THE ROOFING CONTRACT: GET EVERYTHING IN WRITING

Monday, March 24th, 2014 - Post by Betsy Pond

According to the Better Business Bureau, in 2011 it received more than 3.3 million consumer inquiries from consumers who were trying to find a reputable roofer.  While roofing was the No. 1 industry that consumers asked for Bureau guidance and referrals, other exterior improvements such as siding, windows and doors were not far behind.

The Bureau identified several excellent tips, but getting everything in writing is the most important part of the work to be done.  Make sure everything is in writing. Here are some guidelines to be followed:

1. Require a written contract, and make sure the name, address and license number are included on the proposal.  Never sign a blank contract, and make sure you understand what you are signing.  If you don’t understand a clause, ask for clarification.

2. Make sure the proposal is clearly written and broken down into separate lines for scope of work.  This will make comparison of proposals from other contractors easier to decipher, and you will be able to compare apples to oranges.   For instance, for a roofing contract, the scope of work to be done should include removal or replacement of existing roof; flashing work (specifically whether new flashing will be used rather than reusing the flashing material currently in place).  This is an important clause because reusing the existing flashing is not recommended:  think of the potential for leaks if metal has been reworked rather than replaced.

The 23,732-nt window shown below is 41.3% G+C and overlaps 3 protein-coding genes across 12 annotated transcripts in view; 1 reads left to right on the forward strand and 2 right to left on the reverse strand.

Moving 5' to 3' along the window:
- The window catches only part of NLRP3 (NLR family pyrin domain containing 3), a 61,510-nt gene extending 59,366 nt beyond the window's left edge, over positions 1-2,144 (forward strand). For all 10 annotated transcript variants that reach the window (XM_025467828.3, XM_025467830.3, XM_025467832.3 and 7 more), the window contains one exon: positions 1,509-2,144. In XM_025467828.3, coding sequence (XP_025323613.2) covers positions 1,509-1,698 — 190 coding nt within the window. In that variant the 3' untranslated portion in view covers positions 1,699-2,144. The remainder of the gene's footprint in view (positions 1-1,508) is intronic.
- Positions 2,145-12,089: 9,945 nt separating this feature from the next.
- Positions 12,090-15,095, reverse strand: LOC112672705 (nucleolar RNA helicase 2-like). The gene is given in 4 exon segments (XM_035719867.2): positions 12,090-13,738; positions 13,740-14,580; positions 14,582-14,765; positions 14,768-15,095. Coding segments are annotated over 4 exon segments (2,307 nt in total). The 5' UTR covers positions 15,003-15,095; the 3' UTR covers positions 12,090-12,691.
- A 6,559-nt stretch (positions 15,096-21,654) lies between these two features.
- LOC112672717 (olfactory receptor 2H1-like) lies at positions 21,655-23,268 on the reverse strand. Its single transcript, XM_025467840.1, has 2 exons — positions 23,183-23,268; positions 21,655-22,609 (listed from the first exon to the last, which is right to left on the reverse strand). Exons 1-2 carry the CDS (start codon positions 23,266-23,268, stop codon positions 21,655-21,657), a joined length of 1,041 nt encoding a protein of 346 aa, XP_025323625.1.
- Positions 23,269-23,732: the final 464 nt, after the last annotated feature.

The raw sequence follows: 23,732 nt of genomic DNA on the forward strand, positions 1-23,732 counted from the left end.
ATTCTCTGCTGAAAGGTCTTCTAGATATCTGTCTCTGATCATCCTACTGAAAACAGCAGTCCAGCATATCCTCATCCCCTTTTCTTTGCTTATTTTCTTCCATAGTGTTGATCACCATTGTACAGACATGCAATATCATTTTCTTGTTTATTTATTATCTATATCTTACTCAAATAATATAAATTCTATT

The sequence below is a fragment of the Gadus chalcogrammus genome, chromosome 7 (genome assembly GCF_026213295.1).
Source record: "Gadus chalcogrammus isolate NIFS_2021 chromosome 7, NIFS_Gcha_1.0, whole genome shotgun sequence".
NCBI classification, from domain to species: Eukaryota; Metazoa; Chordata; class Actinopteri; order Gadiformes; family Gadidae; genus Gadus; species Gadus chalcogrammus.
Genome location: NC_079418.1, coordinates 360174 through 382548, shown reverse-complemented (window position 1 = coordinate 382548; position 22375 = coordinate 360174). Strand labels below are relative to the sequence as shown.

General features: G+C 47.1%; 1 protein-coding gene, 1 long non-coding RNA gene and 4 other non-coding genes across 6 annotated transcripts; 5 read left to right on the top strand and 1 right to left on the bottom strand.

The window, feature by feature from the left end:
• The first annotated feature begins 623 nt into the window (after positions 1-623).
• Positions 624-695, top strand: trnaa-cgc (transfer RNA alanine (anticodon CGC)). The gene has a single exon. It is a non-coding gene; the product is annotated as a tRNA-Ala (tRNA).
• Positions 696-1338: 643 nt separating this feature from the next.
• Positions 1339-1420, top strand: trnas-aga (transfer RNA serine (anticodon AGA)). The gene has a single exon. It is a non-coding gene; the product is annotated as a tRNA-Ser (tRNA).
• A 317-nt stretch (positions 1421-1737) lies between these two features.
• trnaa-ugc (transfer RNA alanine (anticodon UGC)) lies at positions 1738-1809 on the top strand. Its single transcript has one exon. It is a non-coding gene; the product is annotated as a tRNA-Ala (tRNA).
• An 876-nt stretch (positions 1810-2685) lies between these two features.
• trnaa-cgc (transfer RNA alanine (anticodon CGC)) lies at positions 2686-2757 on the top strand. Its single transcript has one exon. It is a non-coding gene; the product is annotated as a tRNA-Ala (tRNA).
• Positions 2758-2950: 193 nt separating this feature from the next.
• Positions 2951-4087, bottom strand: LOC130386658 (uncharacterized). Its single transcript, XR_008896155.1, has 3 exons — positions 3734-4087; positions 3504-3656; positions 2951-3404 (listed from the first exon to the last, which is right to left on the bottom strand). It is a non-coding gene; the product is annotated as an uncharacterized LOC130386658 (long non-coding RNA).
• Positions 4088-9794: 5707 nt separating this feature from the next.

3. Make sure that the contract contains the type of materials to be used, including the manufacturer, color and warranty.  Contract should also list materials to be included such as underlayment and ice dam protection.   How will ventilation be handled?

4. Warranty information:  workmanship and manufacturer.

5. Who is responsible for damage to landscaping or interior damage that may occur during the installation?

6. Payment procedures.

7. Who is responsible for hauling away the old roofing materials and other debris?

8. Make sure you read the fine print:  there are many fly-by-night contractors who are able to undersell established contractors because they are not insured and perform substandard work or use substandard materials.  Keep in mind that you get what you pay for. Protect yourself!

 




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